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The absence of Arab financial cooperatives is mostly the result of the legal framework governing savings and credit operations.
This article was translated from Arabic to English
Financial cooperatives play a significant role in the majority of European and North American countries, offering deposit and loan services, and effectively competing with major commercial banks.
In the United States, for instance, over 5,000 financial cooperatives, known as “credit unions,” serve more than 127 million members. In countries like France and the Netherlands, financial cooperatives control a significant portion of the market’s deposits – 45 percent and 40 percent, respectively.
Across Europe, a total of 3,874 financial cooperatives cater to more than 181 million members.
In essence, the financial landscape and savings institutions in Western countries are characterized by traditional investment and commercial banks operating as joint-stock companies, juxtaposed with financial cooperatives operating under the principles of the solidarity economy.
Each type of these savings institutions offers distinct advantages in terms of risks and returns, allowing savers to choose based on their preferences. The growth of financial cooperatives has been a result of a lengthy developmental journey in financial markets and regulatory laws, enabling these institutions to expand securely and in compliance with the law.
In contrast, the Arab region presents a different scenario in which it is mainly commercial banks that dominate savings and credit activities, with minimal exceptions operating outside the formal financial system. Monetary and financial laws have sanctioned this monopoly, implementing administrative and technical controls, and impeding the emergence of substantial markets for financial cooperatives.
It’s worth noting that this reality doesn’t diminish the existence of an active cooperative movement within agriculture, industry and the handicraft sectors in Arab countries. Workers in these fields benefit from cooperative memberships, acquiring access to vital services for their productive activities.
Throughout the Arab countries, a robust cooperative movement has thrived, dating back to the early 20th century in countries such as Lebanon, Syria, Egypt, Tunisia and Jordan, among others. However, unlike Western countries, this cooperative activity has not extended to include the financial services sector, resulting in the absence of financial cooperatives in the cooperative landscape of the Arab region.
The main challenge today lies in this absence of financial cooperatives, depriving Arab nations of numerous opportunities that could have otherwise been facilitated through these cooperatives. This void is especially notable in economic growth and social solidarity, and addressing economic issues in countries like Lebanon, Egypt and Tunisia could have been mitigated and remedied through an active and effective financial cooperative sector.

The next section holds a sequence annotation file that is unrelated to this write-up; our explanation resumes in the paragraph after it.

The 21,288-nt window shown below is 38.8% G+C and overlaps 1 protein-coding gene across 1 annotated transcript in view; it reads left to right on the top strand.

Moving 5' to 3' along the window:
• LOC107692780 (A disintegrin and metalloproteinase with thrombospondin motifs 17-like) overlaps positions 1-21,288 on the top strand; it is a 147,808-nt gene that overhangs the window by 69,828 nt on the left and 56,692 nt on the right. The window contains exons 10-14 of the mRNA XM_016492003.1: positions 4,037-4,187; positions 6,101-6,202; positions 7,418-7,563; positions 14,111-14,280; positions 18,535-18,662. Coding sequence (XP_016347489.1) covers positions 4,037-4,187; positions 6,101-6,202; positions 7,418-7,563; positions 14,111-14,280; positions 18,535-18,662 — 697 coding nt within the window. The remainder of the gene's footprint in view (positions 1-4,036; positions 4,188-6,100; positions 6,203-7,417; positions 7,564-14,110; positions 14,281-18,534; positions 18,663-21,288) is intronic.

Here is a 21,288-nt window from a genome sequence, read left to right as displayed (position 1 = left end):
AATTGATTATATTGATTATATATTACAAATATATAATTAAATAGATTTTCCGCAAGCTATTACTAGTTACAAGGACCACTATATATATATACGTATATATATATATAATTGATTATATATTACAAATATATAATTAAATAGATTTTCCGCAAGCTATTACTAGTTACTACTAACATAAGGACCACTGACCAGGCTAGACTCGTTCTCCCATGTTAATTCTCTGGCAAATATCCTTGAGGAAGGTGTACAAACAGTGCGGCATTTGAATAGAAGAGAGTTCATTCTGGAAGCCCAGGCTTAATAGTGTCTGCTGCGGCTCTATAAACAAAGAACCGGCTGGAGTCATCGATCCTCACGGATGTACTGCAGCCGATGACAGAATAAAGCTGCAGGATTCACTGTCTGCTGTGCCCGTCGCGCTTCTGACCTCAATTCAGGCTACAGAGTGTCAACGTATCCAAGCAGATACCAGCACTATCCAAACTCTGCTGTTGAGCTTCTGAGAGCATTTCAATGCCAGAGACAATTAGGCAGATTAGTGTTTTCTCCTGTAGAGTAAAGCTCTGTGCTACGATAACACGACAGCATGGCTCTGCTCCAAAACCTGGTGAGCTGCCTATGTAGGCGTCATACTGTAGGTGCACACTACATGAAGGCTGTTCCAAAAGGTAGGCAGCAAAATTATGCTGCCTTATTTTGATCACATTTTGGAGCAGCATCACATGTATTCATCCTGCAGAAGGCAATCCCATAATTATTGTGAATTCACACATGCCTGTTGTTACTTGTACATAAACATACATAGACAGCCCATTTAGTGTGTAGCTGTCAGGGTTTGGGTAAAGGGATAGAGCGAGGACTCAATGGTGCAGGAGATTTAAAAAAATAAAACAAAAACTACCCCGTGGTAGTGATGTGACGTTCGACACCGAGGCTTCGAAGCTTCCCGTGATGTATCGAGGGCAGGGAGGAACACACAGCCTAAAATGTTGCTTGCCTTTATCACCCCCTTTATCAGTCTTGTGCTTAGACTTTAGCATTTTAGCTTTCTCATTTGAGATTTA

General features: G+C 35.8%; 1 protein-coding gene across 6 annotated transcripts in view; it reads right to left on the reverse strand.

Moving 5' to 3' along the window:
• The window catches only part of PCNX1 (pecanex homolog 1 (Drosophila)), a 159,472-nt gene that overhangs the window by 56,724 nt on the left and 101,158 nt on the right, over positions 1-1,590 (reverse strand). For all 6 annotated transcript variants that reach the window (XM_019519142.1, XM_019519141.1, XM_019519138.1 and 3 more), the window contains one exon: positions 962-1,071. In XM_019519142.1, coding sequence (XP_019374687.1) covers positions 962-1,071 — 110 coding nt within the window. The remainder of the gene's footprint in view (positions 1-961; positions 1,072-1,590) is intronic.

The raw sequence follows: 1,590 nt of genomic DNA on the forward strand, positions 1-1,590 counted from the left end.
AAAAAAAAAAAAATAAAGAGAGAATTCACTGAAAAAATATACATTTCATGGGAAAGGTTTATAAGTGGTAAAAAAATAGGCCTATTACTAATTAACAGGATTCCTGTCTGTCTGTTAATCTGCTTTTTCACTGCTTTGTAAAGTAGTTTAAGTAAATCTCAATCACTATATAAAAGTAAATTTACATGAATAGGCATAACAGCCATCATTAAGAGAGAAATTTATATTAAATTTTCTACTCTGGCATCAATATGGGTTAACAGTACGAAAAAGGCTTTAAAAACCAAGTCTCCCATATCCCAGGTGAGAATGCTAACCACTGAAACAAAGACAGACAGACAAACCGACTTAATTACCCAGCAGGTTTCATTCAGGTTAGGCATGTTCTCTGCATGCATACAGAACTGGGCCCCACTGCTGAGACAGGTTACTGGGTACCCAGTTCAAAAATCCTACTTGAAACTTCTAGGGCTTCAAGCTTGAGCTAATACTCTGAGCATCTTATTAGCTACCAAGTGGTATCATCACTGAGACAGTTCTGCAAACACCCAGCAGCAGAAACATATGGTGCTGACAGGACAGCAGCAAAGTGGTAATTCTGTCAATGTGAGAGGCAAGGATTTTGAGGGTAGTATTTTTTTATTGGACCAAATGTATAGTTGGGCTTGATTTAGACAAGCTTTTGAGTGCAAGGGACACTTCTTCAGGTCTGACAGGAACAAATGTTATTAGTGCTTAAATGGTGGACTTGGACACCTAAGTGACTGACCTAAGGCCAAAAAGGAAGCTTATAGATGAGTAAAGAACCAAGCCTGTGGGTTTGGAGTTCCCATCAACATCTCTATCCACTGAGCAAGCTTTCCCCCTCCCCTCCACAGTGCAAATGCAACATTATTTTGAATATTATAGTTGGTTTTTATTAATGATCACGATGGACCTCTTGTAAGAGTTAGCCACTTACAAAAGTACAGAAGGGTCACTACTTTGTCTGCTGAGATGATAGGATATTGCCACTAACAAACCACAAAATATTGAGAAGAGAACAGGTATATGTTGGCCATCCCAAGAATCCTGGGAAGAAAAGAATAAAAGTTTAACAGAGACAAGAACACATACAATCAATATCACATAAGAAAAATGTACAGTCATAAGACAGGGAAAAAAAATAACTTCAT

The difference between financial cooperatives and traditional banks
As is commonly known, commercial banks operate under the joint stock company model, wherein administrative decisions are controlled by shareholders. These shareholders elect the board of directors and approve annual budgets. Additionally, shareholders receive annual profit shares, distributed after accounting for operational costs and retained earnings. The primary source of financing stems from deposit holders, who receive a fixed and guaranteed share of interest. The commercial bank serves as an intermediary between savers and borrowers.
Advocates of the financial cooperative model contend that the commercial banking model has significant drawbacks. In this model, depositors lack influence in choosing the board of directors, determining work strategies, or the types of risks the bank will assume, despite being the primary source of financing.
Conversely, decisions in commercial banks are dominated by shareholders, who contribute a relatively small portion of the financing. This group is vested in increasing the bank’s profits to enhance returns, even if it means burdening the bank with additional investment risks or imposing more commissions on customers.
In fact, some attribute this loophole to major banking crises, like those experienced by Cyprus, Iceland and Lebanon. In these crises, bank owners hastily shifted risks onto depositors to achieve gains and profits for their benefit as shareholders. Consequently, depositors bore a significant portion of the losses, despite not actively participating in supervising investment and commercial bank activities or determining financial plans.
On the other hand, financial cooperatives do not differentiate between the source of funding, namely savers, and the institution’s owners. The actual owners of the institution are the deposit holders. Thus, similar to cooperatives in other sectors, depositors are considered members of financial cooperatives, granting them the right to vote and participate in decision-making and oversight.